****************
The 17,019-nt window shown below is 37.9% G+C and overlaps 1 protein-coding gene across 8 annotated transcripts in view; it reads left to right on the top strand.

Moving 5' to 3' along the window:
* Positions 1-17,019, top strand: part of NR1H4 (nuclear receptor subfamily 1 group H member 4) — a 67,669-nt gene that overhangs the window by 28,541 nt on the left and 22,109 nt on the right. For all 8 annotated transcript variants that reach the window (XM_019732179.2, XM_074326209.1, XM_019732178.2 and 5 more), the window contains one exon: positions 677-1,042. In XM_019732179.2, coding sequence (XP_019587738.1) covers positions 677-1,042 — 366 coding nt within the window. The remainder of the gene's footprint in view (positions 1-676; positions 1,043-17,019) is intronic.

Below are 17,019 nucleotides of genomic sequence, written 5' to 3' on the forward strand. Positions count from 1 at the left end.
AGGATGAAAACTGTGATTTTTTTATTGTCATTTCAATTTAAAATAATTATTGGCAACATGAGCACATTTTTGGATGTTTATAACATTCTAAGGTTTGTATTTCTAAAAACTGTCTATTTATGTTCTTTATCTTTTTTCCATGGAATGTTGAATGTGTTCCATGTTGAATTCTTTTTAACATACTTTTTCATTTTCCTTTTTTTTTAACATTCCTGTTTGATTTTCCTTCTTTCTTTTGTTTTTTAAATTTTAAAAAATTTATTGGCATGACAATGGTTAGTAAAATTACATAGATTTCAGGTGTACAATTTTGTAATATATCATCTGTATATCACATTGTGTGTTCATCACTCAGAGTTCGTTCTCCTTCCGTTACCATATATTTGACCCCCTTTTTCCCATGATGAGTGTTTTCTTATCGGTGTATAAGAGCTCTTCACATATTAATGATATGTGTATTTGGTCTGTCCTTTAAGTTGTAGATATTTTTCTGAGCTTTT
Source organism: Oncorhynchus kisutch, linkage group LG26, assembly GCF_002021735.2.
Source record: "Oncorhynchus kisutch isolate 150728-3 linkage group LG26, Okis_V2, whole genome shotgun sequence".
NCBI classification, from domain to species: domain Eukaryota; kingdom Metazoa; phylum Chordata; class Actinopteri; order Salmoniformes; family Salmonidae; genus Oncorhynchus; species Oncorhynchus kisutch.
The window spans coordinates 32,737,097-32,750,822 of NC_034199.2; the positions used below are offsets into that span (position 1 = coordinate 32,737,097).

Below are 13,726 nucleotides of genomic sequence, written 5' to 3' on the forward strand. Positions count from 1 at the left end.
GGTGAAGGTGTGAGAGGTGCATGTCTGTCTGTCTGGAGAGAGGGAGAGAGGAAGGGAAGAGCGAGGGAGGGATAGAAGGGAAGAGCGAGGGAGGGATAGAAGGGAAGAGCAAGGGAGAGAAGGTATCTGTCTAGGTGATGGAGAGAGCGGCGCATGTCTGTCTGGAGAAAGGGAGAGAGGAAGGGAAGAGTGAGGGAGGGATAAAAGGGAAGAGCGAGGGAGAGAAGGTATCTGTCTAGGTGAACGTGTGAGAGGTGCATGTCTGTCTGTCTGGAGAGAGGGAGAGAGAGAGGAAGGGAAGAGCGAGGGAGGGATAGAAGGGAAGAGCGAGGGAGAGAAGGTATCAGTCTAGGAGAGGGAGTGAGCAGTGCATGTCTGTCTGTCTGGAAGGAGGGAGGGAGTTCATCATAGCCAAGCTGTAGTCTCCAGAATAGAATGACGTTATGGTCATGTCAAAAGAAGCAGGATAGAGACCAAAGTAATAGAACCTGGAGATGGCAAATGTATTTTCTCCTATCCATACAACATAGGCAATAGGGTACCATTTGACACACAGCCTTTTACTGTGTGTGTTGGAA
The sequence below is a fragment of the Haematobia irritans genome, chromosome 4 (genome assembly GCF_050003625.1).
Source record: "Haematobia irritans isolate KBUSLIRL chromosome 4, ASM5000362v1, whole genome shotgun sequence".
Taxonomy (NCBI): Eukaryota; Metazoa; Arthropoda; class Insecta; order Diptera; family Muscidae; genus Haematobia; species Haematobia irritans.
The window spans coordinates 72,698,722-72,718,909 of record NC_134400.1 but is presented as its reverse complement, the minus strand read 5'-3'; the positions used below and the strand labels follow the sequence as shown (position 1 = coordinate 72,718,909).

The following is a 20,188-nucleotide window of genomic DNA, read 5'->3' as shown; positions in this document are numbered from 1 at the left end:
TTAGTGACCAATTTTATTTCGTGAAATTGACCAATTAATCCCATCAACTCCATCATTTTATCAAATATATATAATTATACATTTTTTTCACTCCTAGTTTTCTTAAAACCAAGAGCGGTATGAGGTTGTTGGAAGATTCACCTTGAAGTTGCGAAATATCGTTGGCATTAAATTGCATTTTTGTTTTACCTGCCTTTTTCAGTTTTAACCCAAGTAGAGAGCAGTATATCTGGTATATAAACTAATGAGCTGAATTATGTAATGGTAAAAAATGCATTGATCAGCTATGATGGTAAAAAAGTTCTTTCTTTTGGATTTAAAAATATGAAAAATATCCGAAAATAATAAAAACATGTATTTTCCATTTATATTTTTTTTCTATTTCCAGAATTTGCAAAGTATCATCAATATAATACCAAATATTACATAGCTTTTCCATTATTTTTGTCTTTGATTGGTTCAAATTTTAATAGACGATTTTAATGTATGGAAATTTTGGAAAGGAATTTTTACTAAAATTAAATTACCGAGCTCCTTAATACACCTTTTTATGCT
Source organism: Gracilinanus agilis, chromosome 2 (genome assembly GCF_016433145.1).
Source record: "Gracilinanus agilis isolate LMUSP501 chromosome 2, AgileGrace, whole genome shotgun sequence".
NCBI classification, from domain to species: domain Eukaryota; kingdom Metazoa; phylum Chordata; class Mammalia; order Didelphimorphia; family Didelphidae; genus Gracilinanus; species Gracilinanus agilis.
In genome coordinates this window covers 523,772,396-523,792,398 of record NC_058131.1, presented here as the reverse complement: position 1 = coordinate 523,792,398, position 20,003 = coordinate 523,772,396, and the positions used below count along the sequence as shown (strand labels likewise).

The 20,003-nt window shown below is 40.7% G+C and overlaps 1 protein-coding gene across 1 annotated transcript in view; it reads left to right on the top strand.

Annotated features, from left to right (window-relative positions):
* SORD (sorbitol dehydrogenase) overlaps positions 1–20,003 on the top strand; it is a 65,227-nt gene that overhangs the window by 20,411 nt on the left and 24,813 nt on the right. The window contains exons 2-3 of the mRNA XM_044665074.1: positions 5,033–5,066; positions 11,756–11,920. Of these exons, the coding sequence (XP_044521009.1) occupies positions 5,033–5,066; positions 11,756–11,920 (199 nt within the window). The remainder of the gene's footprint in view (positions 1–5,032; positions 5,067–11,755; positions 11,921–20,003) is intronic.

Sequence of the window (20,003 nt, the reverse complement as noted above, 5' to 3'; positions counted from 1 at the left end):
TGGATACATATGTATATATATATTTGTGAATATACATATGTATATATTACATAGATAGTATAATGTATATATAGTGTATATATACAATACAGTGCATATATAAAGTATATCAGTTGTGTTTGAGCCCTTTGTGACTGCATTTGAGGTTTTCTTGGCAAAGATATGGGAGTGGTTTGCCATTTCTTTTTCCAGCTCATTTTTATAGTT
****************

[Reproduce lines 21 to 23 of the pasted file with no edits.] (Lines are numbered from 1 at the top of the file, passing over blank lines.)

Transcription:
In genome coordinates this window covers 523,772,396-523,792,398 of record NC_058131.1, presented here as the reverse complement: position 1 = coordinate 523,792,398, position 20,003 = coordinate 523,772,396, and the positions used below count along the sequence as shown (strand labels likewise).

The 20,003-nt window shown below is 40.7% G+C and overlaps 1 protein-coding gene across 1 annotated transcript in view; it reads left to right on the top strand.

Annotated features, from left to right (window-relative positions):